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What Causes Dry Eyes at Night?

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Bedtime should be a time for relaxation and rest, not irritation and discomfort. But many people struggle with dry eyes at night.

In most cases, dry eyes are not an immediate cause for concern. Several things like climate, medication, or changes in your body can cause this condition. But there are also some underlying conditions that an optometrist can diagnose with a comprehensive eye exam.

Let’s take a look at some common causes of dry eyes and how you might be able to solve the problem without a visit to the eye doctor.

Causes of Dry Eyes at Night 

One major cause of dry eyes is the lack of adequate tear production. There is no one-size-fits-all answer for why our eyes get dry, but here are several common causes:

  • Age: As our bodies get older, sometimes our bodies don’t work as well. Many people over the age of 65 begin to experience issues like dry eyes.
  • Blepharitis: A common cause of blepharitis is a blockage in the oil glands in your eyelids. And one significant symptom that accompanies this issue is dry eyes.
  • Underlying health conditions: Several conditions such as rheumatoid arthritis or thyroid problems can cause dry eyes. Diabetes is another disease that can affect tear production.   
  • Hormonal changes: As the body changes during pregnancy and menopause, hormone imbalances can cause a lot of chaos in our bodies—dry eyes included.
  • Medications: Unfortunately, dry eyes are a side effect of many over-the-counter (OTC) and prescription medications.
  • Climate: Smoke in the air or dusty, arid climates can contribute to dry eyes—especially at night when you’re not blinking to lubricate your eyes continuously.
  • Allergies: Dry eyes are a common symptom of many environmental allergies.
  • Other sources: Excessive screen time or long periods of wearing contacts can contribute to dry eyes even after you’re not wearing them or using them.

Treating Dry Eyes

Luckily, there are many different treatment options for dry eyes—many of which are natural and don’t require an eye doctor’s prescription.

Medical Treatments

Some of these medical treatments are by prescription only, but many are available as OTC medicines.

  • If medication is the cause of your dry eyes, discuss alternative medications with your doctor that don’t include dry eyes as a side effect.
  • Depending on what an optometrist finds to be causing your dry eyes, there are several prescription medicines to increase tear production or decrease inflammation.
  • There are several OTC eye drops that you can use to relieve dry eyes throughout the day.
  • Sometimes using an OTC artificial tear gel or ointment overnight is beneficial. These tend to cause blurry vision, so they may not be ideal during the day.
A woman putting eye drops into her right eye

Home Treatments

If you’d prefer the all-natural route, there are several things you can try to get relief from those dry eyes.

  • Good hygiene is especially applicable if you’re struggling with blepharitis. Use baby shampoo or mild soap to clean your eyelids thoroughly.
  • Holding a warm washcloth over your eyes helps soften any clogs or buildups you may have. This can help relieve dry eyes and stimulate tear production.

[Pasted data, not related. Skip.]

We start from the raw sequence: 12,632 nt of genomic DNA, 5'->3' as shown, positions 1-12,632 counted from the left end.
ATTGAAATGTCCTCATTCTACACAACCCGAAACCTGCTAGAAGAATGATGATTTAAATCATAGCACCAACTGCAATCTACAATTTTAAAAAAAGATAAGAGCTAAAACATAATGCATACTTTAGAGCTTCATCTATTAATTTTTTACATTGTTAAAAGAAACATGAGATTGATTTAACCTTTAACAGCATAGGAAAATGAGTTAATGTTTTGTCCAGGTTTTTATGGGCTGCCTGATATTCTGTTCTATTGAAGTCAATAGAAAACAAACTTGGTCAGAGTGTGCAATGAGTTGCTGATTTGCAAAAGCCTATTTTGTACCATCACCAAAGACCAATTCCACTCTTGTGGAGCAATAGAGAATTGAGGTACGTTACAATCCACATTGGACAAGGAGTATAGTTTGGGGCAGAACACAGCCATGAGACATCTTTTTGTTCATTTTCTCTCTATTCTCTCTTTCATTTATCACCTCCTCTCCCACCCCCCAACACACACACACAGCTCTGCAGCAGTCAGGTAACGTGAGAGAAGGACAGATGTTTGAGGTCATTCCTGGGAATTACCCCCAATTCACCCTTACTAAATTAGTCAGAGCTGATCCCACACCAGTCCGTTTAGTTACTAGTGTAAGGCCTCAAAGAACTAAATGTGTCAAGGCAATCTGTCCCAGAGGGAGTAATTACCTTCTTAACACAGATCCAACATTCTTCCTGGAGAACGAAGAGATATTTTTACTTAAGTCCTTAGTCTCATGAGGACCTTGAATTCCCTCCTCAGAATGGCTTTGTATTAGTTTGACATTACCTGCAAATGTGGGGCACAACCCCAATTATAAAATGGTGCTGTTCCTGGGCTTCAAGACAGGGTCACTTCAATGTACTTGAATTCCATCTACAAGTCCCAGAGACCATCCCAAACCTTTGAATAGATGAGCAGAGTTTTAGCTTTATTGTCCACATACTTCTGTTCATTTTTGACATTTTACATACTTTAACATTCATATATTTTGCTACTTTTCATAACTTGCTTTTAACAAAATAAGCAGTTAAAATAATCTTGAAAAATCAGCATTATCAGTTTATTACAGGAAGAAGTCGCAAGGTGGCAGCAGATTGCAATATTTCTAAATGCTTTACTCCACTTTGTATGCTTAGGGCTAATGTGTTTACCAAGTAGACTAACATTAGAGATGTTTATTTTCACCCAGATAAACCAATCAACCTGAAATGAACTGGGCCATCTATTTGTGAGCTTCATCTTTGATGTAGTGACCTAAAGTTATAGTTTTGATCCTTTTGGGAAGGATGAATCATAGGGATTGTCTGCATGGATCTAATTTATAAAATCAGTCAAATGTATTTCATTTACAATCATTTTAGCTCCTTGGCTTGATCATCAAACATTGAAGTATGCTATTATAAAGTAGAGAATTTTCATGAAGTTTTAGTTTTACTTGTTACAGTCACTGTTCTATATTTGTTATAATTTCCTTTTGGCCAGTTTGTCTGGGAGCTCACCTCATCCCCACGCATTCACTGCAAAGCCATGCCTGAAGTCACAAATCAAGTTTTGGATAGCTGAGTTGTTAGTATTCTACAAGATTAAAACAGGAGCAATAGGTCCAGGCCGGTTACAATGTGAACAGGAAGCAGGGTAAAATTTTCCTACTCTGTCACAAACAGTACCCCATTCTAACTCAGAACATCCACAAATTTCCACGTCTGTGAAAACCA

• Omega-3 fatty acids are great for eye health and can specifically help with dry eye symptoms. Your optometrist may even recommend an omega-3 supplement.
  • Castor oil drops are known to help reduce the evaporation of tears.

Preventing Dry Eyes

It’s great that there are so many options for treating dry eyes, but wouldn’t it be great if we could prevent them in the first place? Unfortunately, there’s no guaranteed way to prevent them. But there are some steps we can take to reduce our chances of suffering from dry eyes.

  • If you can’t reduce your screen time, ensure that you take adequate breaks. In addition to making sure you blink often, practice the 20-20-20 rule. Every 20 minutes, take 20 seconds to look 20 feet around.
  • Keeping the air humid can help with dry eyes at night—especially if you live in an arid climate. A humidifier is a great investment for good eye health.
  • Try and reduce the amount of time you spend wearing contacts. If you can’t do that, ensure you’re cleaning them properly.
  • Reducing the amount of allergens in your bedding by changing it frequently can help prevent getting dry eyes at night due to allergies.
  • Because dry eyes are caused by a lack of tears, ensuring that you’re well-hydrated is a great way to help your body do its job. Not to mention, good hydration is essential for many other of our body’s functions.

When to Visit an Optometrist

Although dry eyes aren’t typically a cause for immediate concern, no one enjoys the discomfort from dry eyes—especially if you’re waking up that way.

If you struggle with dry eyes at night after trying some home remedies and OTC eye drops, it would be good to schedule a visit with your optometrist. They can potentially diagnose the exact problem, then prescribe or recommend treatments to get you back to normal.

Closing Thoughts

Suffering the discomfort of dry eyes at night is never fun. If you’ve tried some of these home remedies and nothing is helping, it may be time to talk to your optometrist. Contact us at Griffin Optometric Group today, and we can discuss your options and get you scheduled with an optometrist.

Written by Total Vision

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